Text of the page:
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A whimsical parody of the Bonnie Tyler song "Total Eclipse of the Heart" highlights the Aug. 21 total solar eclipse that will be visible from the contiguous United States. 

Created by the Warby Parker eyeglass company, a music video for the fake song includes dancers dressed as the sun and the moon, dramatically prancing around an empty school building. 

Because Warby Parker is obviously interested in healthy eyes, the company is giving away free solar eclipse glasses in all of their stores. Visit the company website to find a store near you, or to download instructions on how to make your own solar pinhole projector. [The Best ISO-Certified Gear to See the 2017 Solar Eclipse]

The reimagined lyrics also explain the science of a total solar eclipse and the sensation of seeing such an amazing celestial sight. Here's a verse from Warby Parker’s parody: 

(Turn around)

Every now and then

I get a little bit nervous 

That the best eclipses all have gone by 

 

(Turn around, bright eyes)

Every now and then

I want the dark 

Turn around, bright eyes

Every now and then

I want the dark 

 

And I need to see no light 

And I need the whole corona 

And if I miss this dazzling sight 

I'll be sad until forever

A music video parody from the eyeglass company Warby Parker highlights the upcoming total solar eclipse.
A music video parody from the eyeglass company Warby Parker highlights the upcoming total solar eclipse.

The Aug. 21 eclipse, also called the Great American Solar Eclipse, will sweep across the contiguous U.S. from Oregon to South Carolina along a stretch of land about 70 miles (113 kilometers) wide. This is the first such eclipse to travel the width of the U.S. in 99 years, and not until 2024 will another total solar eclipse cross the U.S. from coast to coast.

As the moon passes in front of the sun, it will temporarily block out the sun's disk and much of the light radiated from the body of the star. It is safe to observe this period of totally (when the solar disk is completely covered by the moon) with the naked eye. However, eclipse glasses or solar viewing glasses are required to safely view the solar eclipse whenever any part of the solar disk is visible.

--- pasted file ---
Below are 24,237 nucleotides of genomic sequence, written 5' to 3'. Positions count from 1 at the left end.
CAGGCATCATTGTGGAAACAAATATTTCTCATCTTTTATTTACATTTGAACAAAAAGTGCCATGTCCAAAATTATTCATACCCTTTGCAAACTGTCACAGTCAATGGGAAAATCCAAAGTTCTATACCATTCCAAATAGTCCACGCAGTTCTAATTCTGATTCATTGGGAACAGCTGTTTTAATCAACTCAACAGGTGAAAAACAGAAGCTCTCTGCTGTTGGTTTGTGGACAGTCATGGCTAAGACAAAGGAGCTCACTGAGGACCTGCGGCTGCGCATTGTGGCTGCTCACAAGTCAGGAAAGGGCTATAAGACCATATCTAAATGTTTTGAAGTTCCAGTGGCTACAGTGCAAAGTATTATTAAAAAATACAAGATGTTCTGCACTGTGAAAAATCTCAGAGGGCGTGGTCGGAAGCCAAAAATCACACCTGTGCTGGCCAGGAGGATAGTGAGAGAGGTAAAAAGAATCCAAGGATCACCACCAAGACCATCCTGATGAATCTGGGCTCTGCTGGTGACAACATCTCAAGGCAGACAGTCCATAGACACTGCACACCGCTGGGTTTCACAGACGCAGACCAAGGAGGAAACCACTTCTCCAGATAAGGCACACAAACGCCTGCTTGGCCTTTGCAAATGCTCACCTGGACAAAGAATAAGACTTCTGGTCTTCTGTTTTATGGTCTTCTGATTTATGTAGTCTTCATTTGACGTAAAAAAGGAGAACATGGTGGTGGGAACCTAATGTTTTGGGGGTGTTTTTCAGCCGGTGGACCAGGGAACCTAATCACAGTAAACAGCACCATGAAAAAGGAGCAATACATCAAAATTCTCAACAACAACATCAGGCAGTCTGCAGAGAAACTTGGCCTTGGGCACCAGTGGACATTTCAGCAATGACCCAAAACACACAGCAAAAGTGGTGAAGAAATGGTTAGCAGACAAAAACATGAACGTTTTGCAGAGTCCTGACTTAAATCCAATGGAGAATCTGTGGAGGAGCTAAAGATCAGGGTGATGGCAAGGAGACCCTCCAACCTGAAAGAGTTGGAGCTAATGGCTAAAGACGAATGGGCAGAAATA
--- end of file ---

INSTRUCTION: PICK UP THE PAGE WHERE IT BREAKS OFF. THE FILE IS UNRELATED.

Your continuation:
Having the proper eye protection is important because the sun's bright light can cause serious eye damage during a solar eclipse, when part of the sun's disk is still visible. You can find a Warby Parker store near you online and snag a pair of eclipse glasses before Aug. 21. You can also download instructions for how to make a pinhole projector that will let you safely view the progress of the moon across the face of the sun, even if you don't have solar-viewing glasses.

Update: The Facebook contest is now closed. What's more, the company's Nashville store falls within the path of totality and will host a viewing party. You can enter Warby Parker's Facebook contest for a chance to win a trip to Nashville to celebrate the celestial event.  

To enter, tell Warby Parker whom you would bring with you to witness the total solar eclipse, and why, before the contest closes today (July 31) at 11:59 p.m. EDT. The company will fly one winner and a friend to Nashville for the company's eclipse viewing party. You can find more information and all of the contest rules here.  

Follow Samantha Mathewson @Sam_Ashley13. Follow us @Spacedotcom, Facebook and Google+. Original article on Space.com.